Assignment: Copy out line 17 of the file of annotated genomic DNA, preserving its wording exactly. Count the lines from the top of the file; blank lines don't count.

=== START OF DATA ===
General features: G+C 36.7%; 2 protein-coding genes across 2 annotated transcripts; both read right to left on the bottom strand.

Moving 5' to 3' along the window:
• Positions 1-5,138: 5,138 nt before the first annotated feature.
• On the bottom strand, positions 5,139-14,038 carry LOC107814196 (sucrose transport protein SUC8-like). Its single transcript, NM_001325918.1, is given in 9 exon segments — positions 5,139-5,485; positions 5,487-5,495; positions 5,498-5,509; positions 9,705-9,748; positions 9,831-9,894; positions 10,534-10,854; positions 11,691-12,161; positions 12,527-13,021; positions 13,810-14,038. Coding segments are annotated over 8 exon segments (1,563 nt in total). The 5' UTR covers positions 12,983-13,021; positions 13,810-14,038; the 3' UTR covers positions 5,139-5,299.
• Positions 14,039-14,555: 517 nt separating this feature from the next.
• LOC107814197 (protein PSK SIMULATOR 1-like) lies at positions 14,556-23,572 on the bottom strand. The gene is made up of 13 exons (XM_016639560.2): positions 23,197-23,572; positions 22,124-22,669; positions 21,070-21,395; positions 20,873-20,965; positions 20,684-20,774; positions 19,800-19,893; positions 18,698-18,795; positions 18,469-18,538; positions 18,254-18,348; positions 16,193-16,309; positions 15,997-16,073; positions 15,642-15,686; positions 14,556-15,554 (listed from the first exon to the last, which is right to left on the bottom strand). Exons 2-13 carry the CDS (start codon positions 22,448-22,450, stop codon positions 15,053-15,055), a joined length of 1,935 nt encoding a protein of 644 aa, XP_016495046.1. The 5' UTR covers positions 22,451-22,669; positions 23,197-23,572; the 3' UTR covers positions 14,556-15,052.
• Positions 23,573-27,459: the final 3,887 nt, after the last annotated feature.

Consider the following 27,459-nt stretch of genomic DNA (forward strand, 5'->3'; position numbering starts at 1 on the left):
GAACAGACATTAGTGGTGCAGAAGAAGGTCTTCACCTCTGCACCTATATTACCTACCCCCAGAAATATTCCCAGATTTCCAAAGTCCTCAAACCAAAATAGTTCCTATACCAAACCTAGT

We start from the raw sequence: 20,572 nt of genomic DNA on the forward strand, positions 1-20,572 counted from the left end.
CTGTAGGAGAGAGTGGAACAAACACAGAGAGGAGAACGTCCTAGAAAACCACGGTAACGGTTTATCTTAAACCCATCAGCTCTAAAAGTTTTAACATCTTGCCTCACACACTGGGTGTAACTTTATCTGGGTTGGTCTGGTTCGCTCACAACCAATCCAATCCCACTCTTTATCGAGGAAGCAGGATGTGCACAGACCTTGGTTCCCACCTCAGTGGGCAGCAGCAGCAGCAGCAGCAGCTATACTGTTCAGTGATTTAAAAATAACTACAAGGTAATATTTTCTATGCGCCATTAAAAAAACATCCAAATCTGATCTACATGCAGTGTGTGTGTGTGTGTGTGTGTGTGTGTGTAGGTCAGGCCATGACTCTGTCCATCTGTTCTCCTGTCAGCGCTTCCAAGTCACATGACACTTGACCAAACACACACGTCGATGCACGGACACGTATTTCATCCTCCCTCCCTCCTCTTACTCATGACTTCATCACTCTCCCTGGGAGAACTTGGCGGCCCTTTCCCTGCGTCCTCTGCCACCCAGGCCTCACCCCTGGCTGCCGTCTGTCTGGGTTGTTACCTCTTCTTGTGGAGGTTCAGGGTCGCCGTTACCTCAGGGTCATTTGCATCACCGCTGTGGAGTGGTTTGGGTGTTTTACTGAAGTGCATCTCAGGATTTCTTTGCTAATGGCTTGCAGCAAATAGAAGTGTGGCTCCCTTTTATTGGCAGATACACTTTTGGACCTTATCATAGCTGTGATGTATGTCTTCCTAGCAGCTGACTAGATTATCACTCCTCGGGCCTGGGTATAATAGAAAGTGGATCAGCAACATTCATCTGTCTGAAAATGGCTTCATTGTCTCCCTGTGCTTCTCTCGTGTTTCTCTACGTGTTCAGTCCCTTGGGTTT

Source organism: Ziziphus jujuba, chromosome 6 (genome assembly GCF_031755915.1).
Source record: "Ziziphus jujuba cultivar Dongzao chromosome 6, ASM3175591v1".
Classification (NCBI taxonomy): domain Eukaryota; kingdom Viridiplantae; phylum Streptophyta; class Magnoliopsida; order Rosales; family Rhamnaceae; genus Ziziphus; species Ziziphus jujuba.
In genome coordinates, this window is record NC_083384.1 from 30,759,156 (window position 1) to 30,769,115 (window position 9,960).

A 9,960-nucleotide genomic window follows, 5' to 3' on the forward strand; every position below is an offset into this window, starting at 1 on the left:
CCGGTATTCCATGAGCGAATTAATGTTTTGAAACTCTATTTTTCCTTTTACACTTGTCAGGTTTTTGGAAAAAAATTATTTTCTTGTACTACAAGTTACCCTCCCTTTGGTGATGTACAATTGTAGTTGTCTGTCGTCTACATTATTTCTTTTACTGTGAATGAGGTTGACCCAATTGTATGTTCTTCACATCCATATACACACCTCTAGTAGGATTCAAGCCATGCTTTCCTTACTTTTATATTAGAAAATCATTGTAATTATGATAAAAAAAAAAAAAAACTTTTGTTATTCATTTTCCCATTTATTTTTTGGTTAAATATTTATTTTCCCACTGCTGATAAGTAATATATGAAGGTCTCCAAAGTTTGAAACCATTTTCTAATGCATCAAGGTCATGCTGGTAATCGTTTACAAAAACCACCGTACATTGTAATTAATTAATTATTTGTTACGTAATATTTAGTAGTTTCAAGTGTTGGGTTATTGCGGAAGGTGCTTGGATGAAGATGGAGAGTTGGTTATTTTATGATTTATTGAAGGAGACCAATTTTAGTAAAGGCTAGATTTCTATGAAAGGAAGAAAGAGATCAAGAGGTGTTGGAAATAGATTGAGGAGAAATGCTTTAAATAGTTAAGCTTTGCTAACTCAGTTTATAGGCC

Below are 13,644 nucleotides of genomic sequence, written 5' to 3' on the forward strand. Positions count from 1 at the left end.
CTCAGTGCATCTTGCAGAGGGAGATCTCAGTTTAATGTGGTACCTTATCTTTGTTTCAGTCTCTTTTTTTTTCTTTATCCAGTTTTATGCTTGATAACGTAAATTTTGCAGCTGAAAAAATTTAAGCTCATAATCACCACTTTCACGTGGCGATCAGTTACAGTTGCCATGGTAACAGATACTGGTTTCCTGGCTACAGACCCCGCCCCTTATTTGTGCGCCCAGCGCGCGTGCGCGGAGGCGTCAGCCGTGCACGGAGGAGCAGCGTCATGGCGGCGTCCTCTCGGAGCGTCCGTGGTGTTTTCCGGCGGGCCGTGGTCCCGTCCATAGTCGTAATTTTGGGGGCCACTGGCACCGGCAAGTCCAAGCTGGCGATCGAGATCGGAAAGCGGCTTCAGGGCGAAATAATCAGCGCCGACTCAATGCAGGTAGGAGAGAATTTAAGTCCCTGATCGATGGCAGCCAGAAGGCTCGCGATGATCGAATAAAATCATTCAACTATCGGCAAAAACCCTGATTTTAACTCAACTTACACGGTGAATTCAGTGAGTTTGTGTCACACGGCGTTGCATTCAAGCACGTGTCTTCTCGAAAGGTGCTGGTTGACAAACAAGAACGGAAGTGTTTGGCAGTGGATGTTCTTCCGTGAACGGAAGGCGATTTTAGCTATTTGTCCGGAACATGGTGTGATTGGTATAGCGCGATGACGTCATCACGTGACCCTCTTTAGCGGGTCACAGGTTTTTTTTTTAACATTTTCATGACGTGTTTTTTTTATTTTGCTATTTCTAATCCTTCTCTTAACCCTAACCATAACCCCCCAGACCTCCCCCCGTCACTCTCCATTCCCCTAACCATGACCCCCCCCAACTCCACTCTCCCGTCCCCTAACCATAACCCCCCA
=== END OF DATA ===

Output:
CCGGTATTCCATGAGCGAATTAATGTTTTGAAACTCTATTTTTCCTTTTACACTTGTCAGGTTTTTGGAAAAAAATTATTTTCTTGTACTACAAGTTACCCTCCCTTTGGTGATGTACAATTGTAGTTGTCTGTCGTCTACATTATTTCTTTTACTGTGAATGAGGTTGACCCAATTGTATGTTCTTCACATCCATATACACACCTCTAGTAGGATTCAAGCCATGCTTTCCTTACTTTTATATTAGAAAATCATTGTAATTATGATAAAAAAAAAAAAAAACTTTTGTTATTCATTTTCCCATTTATTTTTTGGTTAAATATTTATTTTCCCACTGCTGATAAGTAATATATGAAGGTCTCCAAAGTTTGAAACCATTTTCTAATGCATCAAGGTCATGCTGGTAATCGTTTACAAAAACCACCGTACATTGTAATTAATTAATTATTTGTTACGTAATATTTAGTAGTTTCAAGTGTTGGGTTATTGCGGAAGGTGCTTGGATGAAGATGGAGAGTTGGTTATTTTATGATTTATTGAAGGAGACCAATTTTAGTAAAGGCTAGATTTCTATGAAAGGAAGAAAGAGATCAAGAGGTGTTGGAAATAGATTGAGGAGAAATGCTTTAAATAGTTAAGCTTTGCTAACTCAGTTTATAGGCC